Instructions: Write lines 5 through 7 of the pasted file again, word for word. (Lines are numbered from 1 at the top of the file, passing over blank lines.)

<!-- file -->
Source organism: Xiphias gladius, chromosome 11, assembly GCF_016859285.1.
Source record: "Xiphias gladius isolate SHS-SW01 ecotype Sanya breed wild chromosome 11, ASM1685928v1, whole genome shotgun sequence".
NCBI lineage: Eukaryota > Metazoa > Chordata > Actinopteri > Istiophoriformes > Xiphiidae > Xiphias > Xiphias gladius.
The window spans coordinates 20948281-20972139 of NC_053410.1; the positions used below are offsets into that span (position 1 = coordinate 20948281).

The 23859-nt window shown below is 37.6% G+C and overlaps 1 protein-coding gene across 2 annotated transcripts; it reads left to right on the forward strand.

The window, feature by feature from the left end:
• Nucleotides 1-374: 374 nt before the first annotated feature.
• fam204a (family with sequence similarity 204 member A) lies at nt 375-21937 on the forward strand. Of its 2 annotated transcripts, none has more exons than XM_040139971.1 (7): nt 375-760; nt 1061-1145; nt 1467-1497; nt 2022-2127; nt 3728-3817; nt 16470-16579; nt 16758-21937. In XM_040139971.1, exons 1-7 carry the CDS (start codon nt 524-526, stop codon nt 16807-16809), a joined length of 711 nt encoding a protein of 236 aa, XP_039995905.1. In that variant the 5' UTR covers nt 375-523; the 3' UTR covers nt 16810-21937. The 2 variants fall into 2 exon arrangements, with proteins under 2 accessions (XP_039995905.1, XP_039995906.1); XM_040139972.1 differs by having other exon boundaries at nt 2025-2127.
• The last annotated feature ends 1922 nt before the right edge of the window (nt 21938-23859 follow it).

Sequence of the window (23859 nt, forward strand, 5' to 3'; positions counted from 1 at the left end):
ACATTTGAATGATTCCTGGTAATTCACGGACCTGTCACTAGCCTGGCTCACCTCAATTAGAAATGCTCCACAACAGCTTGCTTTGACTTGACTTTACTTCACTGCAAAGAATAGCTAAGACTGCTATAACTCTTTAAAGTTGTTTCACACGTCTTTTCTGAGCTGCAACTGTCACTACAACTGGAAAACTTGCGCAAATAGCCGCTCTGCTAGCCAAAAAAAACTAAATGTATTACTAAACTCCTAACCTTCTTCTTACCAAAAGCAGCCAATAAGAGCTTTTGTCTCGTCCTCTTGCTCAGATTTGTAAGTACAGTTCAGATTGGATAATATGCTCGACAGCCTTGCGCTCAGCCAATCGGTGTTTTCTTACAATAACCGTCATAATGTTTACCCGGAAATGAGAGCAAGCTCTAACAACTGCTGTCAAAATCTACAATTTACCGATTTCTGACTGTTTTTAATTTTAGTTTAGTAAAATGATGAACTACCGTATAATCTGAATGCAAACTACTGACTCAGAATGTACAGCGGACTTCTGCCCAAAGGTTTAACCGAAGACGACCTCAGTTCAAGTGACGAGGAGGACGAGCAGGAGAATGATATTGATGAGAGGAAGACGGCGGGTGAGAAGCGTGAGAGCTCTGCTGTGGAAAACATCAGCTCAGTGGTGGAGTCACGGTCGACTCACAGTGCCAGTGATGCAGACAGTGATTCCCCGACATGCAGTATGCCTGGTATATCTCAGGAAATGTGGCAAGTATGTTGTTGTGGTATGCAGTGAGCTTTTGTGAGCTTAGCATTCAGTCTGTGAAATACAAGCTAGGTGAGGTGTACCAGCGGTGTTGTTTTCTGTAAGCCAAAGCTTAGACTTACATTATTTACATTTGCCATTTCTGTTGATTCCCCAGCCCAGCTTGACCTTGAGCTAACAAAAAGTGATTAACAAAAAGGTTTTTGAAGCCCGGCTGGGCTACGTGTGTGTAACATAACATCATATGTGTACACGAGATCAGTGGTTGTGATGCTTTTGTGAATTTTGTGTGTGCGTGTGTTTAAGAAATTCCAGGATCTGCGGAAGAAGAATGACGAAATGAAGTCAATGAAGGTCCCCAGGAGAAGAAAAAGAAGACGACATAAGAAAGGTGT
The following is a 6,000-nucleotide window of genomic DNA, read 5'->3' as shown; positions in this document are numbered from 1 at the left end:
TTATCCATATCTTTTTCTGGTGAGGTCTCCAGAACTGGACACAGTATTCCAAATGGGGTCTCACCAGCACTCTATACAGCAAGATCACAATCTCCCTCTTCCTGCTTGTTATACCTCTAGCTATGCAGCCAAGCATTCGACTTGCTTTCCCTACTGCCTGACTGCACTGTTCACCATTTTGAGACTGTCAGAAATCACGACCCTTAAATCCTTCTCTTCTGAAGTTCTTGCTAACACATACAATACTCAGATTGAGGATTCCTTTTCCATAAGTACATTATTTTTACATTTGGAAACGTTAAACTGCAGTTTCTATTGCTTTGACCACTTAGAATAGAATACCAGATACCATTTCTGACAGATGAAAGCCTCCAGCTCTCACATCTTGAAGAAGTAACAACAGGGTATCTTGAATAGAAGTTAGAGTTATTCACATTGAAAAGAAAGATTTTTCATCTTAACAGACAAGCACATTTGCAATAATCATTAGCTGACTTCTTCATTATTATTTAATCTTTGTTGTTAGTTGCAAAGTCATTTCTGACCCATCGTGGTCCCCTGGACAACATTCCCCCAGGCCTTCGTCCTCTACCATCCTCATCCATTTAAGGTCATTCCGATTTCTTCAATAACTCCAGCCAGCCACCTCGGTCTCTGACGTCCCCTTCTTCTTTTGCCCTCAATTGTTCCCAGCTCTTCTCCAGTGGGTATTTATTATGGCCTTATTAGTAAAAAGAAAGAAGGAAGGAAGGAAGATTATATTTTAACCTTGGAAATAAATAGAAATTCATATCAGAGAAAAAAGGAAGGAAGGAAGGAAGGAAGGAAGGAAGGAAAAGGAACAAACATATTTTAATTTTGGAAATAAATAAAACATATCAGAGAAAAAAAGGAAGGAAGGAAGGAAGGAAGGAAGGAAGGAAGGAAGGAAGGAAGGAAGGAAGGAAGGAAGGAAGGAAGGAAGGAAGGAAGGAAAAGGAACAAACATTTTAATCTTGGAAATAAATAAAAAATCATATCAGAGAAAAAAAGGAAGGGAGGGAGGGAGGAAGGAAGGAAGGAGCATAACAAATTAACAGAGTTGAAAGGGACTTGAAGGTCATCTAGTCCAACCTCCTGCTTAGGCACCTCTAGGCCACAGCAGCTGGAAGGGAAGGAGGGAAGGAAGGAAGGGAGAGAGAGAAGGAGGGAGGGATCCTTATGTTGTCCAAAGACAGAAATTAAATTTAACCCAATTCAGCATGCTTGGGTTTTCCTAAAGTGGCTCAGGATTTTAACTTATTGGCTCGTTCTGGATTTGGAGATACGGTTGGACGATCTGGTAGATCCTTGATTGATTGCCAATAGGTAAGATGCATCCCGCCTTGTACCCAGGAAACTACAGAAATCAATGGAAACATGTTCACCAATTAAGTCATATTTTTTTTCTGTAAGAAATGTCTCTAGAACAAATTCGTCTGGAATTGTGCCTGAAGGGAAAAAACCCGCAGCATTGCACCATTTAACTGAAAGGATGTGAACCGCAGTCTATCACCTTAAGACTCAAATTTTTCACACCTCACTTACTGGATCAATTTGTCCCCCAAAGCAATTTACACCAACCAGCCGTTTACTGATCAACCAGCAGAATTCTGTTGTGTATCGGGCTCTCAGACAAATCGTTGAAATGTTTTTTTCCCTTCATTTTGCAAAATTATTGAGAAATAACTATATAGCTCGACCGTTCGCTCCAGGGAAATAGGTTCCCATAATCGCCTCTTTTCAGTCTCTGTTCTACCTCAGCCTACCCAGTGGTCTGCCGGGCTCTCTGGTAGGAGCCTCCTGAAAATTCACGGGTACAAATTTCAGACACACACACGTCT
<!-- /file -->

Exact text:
The 23859-nt window shown below is 37.6% G+C and overlaps 1 protein-coding gene across 2 annotated transcripts; it reads left to right on the forward strand.

The window, feature by feature from the left end:
• Nucleotides 1-374: 374 nt before the first annotated feature.